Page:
The baritone Thomas Hampson is a popular figure at the Salzburg Festival, having appeared there regularly since 1988, and at his Lieder recital with pianist Wolfram Rieger at the Haus der Mozart, one sensed a warm rapport between him and the audience. His programme consisted of Schumann’s Liederkreis, Op. 39, Dvořák’s Zigeunermelodien and Mahler’s songs based on the text of Des Knaben Wunderhorn.

Thomas Hampson © Dario Acosta
Thomas Hampson
© Dario Acosta

Hampson has been great champion of Mahler’s songs and it was in these where his rich and sonorous voice and his dynamic sense of drama as an opera singer came together for a moving performance. In the second half of the recital, he sang a selection from Mahler’s settings of poems from Des Knaben Wunderhorn, many of them bleak and ironic songs about the tragic lives of lowly soldiers. In “Aus! Aus!”, a poignant dialogue between a young boy who goes to war in high spirits and his girlfriend who is resigned he will not come back, Hampson brought out the contrast between the swagger of the boy and the despair of the girl. Also movingly sung was “Zu Strassburg auf der Schanz”, a tragic tale of a young soldier who ran away from his regiment when he heard the Alpine horn from his homeland and faces the firing squad. Here too, the idyllic sounds of the alpine calls (imitated in the piano introduction) and the cruel fate of the soldier are juxtaposed. The group of Mahler songs was concluded with the harrowing “Revelge”, a military march by the ghosts of soldiers led by the drummer boy. Hampson narrated the story with a dramatic arch, although I felt that Rieger could have made more of the sharp irony inherent in the piano part.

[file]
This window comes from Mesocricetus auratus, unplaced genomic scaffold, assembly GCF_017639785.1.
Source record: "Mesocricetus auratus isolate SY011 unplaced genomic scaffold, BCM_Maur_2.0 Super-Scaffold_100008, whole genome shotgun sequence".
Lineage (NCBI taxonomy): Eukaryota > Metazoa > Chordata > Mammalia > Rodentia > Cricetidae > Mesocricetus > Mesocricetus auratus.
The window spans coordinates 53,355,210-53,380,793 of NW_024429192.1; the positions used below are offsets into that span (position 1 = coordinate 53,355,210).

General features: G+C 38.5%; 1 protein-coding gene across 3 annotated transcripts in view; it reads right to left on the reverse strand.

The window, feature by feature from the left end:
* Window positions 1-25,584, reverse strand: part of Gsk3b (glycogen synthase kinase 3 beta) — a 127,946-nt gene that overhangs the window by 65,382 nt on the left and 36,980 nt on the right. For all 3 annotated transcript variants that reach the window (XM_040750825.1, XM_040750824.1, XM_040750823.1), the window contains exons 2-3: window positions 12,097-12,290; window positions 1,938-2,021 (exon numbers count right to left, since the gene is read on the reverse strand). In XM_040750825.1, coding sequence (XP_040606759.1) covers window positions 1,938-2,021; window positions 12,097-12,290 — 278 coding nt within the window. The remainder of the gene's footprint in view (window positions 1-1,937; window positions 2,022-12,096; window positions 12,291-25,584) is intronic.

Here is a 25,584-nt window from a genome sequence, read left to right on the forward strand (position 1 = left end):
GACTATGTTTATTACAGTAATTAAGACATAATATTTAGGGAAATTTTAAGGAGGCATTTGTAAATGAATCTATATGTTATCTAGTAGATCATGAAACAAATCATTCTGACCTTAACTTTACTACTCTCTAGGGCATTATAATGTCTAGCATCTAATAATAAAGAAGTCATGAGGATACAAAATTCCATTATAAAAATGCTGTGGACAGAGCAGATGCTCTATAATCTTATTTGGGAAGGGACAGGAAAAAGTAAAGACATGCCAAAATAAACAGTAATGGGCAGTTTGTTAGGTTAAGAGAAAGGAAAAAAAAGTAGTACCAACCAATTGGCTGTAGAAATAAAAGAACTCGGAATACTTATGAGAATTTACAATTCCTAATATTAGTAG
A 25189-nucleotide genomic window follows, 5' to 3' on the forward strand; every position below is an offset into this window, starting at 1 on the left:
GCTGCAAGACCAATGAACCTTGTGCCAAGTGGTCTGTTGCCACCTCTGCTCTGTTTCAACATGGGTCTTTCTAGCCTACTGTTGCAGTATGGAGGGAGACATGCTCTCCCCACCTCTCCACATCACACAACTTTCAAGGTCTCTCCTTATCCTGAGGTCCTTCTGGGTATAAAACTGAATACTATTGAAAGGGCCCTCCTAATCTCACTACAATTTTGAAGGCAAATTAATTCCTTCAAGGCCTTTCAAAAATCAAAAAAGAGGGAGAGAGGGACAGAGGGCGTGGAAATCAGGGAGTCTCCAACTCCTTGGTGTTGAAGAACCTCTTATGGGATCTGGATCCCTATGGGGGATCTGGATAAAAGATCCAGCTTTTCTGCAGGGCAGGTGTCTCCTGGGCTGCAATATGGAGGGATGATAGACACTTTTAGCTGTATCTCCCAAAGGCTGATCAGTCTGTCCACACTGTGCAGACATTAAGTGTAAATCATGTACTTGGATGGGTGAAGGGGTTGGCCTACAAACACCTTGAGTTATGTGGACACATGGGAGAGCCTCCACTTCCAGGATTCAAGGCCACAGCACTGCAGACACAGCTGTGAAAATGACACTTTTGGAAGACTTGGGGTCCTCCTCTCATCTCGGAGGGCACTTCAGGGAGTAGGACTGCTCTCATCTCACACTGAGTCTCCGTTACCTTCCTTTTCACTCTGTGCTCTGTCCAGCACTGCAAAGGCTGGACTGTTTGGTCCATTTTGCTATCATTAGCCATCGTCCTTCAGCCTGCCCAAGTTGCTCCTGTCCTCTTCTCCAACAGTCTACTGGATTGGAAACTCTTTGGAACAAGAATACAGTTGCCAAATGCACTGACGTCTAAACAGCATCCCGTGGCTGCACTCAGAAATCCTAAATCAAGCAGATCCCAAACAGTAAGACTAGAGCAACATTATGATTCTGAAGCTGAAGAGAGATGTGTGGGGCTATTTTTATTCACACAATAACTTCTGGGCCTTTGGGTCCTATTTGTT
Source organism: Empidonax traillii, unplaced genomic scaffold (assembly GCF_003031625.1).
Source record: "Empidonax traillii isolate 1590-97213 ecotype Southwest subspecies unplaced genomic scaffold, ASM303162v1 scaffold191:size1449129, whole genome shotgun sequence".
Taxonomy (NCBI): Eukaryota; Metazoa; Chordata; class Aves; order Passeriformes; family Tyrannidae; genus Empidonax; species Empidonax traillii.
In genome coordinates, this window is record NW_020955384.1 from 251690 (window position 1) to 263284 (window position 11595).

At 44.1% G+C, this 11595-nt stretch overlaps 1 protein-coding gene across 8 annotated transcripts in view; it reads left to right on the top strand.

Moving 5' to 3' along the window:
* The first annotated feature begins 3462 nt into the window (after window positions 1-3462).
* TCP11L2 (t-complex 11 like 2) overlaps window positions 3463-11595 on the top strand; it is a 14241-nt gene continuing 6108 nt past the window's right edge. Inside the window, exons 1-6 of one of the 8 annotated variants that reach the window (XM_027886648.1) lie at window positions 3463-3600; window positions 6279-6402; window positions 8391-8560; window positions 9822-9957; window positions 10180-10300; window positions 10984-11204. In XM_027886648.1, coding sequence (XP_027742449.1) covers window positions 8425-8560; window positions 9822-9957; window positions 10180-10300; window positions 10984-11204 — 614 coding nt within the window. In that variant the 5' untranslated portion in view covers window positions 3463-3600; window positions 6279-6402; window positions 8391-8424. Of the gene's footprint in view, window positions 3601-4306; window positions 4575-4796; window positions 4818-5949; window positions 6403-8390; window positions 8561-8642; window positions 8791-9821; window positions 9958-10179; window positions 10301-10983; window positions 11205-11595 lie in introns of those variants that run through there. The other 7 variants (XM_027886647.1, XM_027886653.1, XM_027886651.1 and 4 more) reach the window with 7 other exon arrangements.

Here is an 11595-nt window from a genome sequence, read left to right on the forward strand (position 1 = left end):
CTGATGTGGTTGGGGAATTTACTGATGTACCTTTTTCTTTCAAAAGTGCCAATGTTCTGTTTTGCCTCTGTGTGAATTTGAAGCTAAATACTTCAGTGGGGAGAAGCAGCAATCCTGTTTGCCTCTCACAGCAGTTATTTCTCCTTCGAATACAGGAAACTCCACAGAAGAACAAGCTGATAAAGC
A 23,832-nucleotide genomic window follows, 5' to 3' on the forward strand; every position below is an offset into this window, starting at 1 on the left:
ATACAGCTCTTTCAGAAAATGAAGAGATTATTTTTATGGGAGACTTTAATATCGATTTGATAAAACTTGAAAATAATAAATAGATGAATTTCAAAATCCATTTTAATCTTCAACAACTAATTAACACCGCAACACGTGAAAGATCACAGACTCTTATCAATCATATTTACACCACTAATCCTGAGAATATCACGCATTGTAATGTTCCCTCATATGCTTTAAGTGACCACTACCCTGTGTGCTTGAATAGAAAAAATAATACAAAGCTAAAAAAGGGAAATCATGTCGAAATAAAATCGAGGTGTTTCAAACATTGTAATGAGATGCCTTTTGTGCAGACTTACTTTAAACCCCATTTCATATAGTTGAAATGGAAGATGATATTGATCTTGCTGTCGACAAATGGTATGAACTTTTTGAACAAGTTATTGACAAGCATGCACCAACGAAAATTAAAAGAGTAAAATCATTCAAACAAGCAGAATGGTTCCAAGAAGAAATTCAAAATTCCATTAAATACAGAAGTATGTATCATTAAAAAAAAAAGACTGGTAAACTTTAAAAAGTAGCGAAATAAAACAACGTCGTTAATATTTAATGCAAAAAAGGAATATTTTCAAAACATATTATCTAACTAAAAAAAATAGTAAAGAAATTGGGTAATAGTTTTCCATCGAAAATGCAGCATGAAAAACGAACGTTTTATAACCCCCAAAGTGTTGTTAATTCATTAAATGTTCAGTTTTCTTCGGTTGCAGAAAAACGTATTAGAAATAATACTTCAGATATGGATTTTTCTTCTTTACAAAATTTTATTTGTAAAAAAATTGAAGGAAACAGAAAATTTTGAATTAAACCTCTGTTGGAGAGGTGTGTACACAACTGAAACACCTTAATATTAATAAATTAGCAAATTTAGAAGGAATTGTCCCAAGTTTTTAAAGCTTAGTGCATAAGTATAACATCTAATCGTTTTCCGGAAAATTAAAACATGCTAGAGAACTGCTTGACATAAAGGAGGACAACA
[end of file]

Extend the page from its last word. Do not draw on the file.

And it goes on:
Earlier, Hampson opened his recital with Schumann’s Liederkreis, a set of twelve lieder on poems by Eichendorff. It took a few songs until Hampson was in full throttle – the first several songs lacked pace and colour, but things improved from the highly emotional rendering of “Schöne Fremde” and in “Wehmut”, Hampson brought beautifully controlled cantabile singing. The final song “Frühlingsnacht” was sung with full romantic ardour, although his high register seemed a little strained. In general, Hampson’s approach seemed to highlight the overall sentiment and tonal beauty more than the detailed nuances of text. Also, Rieger’s playing was delicate and always in perfect harmony with the voice, but on the passive side.

Interestingly, Dvořák’s Zigeunermelodien (“Gypsy Melodies”) were originally composed to the German translation of the poems by Adolf Heyduk, but later they were also published with the Czech text. On this occasion, Hampson chose to sing them in Czech and we were able to enjoy the consonant-heavy sounds of this language. Although the songs are written in a simple folk-song-like style, Hampson brought a wide range of emotions and colours from the beautiful stillness of the third song “Silent and lone the woods around” to the jolly rhythms of “Tune thy strings, o gypsy”. The most famous of the seven songs is “Songs my mother taught me”, which was sung without any hint of Victorian sentimentality, and more with a dramatic approach.

The Salzburg audience was warm and appreciative and Hampson responded with three further Mahler songs including “Liebst du um Schönheit” from the Five Rückert-Lieder.

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